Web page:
Successful German Shepherd training is essential if you want the most positive experience with one of the most popular and well-loved dog breeds in existence. Not only do GSDs make great family pets, but they are also the top choice of breed for police dogs, guard dogs, military dogs and search and rescue dogs. The German Shepherd is an intelligent dog that is both beautiful and easy to train if done right.
Unfortunately, many German Shepherd owners have a negative experience with their GSD not responding to their training efforts. This is so discouraging to me since GSDs are easily trained when you know which training methods to use. The hassle and headache is easily avoided when you know the correct training methods that German Shepherds respond to best.
The First Step to Successful German Shepherd Training– Choosing the Right German Shepherd Puppy
If you already have a GSD and you are simply looking for a German Shepherd training guide, then you can go directly here.
Here are a few important things to consider when choosing a German Shepherd puppy. First, be sure you inquire about the family history of the puppy your purchasing. Does the owner or shelter know who the sire and dam were? Did the sire or dam, or anyone in their lineage have any chronic diseases or behavioral issues? If the owner or shelter can’t at least answer these questions concerning the sire and dam of the puppy you are buying, then I would strongly consider looking elsewhere.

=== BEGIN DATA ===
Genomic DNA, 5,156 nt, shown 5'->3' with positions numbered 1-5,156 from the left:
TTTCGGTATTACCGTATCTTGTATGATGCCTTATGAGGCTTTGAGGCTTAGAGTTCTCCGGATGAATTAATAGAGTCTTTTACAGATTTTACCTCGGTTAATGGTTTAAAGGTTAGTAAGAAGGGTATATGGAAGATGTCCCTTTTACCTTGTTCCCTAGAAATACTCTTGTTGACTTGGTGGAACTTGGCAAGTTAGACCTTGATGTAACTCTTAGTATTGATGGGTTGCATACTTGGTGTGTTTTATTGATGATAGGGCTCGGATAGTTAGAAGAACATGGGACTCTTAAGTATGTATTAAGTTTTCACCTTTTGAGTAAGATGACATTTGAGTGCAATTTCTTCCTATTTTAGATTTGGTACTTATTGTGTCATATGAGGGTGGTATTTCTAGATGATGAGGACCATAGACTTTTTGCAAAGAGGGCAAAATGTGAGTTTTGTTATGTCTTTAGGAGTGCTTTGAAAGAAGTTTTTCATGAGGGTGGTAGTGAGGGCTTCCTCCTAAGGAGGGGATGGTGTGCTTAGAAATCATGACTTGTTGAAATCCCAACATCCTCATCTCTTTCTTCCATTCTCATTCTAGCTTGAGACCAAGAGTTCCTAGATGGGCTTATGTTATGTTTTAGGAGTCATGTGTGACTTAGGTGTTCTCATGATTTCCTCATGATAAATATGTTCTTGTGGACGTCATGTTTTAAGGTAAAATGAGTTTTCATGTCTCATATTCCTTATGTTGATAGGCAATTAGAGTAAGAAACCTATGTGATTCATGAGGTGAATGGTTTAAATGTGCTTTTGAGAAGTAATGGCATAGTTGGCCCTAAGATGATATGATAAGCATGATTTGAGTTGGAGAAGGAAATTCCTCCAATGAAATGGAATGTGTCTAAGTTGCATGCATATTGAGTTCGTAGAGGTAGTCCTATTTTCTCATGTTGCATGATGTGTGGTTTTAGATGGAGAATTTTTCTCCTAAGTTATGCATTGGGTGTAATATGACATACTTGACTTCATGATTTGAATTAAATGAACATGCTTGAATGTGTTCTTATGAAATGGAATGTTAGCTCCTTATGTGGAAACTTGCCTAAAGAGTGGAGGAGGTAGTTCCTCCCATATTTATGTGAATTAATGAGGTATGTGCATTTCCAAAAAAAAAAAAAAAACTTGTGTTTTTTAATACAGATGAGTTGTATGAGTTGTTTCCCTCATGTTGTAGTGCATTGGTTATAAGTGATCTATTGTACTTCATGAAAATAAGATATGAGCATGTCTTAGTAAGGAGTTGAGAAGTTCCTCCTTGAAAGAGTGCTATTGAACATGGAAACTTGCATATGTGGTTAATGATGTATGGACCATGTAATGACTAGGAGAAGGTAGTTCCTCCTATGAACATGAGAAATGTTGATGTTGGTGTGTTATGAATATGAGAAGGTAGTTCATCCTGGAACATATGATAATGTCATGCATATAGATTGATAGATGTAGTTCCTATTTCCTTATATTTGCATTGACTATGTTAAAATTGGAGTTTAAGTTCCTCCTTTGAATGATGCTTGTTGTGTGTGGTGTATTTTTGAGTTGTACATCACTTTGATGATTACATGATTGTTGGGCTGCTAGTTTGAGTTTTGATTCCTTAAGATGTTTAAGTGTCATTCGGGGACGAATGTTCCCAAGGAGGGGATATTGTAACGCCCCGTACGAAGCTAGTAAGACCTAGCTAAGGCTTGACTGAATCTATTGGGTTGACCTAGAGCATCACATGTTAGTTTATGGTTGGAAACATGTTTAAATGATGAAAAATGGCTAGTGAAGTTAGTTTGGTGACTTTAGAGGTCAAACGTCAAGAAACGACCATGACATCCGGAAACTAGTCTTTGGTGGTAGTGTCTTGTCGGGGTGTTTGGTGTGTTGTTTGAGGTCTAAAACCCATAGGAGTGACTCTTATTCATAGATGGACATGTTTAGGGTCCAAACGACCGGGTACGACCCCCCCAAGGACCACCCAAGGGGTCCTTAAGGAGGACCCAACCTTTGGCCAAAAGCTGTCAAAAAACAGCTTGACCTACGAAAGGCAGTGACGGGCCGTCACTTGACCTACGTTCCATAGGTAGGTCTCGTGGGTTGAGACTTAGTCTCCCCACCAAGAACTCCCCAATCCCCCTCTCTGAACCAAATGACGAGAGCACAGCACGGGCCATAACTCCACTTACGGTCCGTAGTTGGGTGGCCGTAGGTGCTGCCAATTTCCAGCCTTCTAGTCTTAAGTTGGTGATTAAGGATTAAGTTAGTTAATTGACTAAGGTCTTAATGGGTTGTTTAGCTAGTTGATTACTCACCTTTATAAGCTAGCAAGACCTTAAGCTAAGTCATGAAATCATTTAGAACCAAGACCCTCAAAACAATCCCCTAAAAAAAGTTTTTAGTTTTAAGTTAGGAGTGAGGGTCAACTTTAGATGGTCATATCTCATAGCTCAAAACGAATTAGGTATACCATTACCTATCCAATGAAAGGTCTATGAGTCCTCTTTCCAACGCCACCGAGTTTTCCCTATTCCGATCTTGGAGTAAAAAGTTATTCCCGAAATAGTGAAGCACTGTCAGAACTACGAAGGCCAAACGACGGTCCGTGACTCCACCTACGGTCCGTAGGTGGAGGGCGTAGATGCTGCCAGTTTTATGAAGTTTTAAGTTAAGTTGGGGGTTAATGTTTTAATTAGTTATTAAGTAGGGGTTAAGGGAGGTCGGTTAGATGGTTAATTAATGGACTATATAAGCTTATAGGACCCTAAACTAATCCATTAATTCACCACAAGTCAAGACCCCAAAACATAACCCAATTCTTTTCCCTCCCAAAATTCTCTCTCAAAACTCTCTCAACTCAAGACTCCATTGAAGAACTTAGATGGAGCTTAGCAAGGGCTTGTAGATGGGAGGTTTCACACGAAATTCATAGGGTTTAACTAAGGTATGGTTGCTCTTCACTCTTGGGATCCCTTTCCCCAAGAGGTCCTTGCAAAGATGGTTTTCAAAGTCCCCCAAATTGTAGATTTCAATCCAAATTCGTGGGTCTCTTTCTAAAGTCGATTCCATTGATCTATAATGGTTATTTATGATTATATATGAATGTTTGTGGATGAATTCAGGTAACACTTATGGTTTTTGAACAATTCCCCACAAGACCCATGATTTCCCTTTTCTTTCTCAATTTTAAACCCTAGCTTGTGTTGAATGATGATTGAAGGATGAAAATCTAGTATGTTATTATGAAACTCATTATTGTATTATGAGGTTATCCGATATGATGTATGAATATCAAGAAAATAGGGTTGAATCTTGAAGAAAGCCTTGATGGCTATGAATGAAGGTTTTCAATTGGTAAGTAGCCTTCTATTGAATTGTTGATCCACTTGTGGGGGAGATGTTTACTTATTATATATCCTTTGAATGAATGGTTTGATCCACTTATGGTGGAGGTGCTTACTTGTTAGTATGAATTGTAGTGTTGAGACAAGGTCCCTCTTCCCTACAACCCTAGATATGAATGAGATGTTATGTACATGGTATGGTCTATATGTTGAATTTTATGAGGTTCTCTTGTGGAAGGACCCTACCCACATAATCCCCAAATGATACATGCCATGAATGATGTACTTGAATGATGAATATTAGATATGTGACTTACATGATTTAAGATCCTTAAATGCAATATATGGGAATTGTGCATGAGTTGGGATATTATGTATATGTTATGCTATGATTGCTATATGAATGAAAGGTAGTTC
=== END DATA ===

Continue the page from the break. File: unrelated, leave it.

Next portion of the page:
Other questions concerning whether or not you should choose a male or a female, how the dog will interact with children, how to go about adopting an adult German Shepherd, and how to choose the right breeder or shelter can all be answered on pages 17 to 26 of this guide.
Bringing your German Shepherd Puppy Home
Proper German Shepherd training begins when you first bring them home is absolutely essential to reducing their stress and anxiety, and making them feel safe in their new dwelling with an unfamiliar “pack”.
To most of us, pets often seem fine, and perhaps even happy, when first introduced into a new environment with new companions. However, you might want to remind yourself that a German Shepherd puppy up until the day you bring it home was can tenuously with its mother and littermates. It certainly is traumatic to be pulled away from all you have known since the day of your birth and suddenly introduced into a new environment.
This guide goes in to detail on page 26 on how to act towards your dog just after bringing her or him home. I’ll share a couple tips here to get you started.
First, try not to startle or over excite your new puppy. Remind any children to be extra careful with nurturing and being kind to the little creature. Second, two or three inexpensive stuffed animals for your new puppy to sleep and snuggle with would be helpful, since they are likely used to sleeping together with their littermates. A key factor in any method of German Shepherd training needs to include an understanding of where your puppy or adult dog is coming from and using that knowledge to make the transition as stress-free as possible.
How To Talk To Your German Shepherd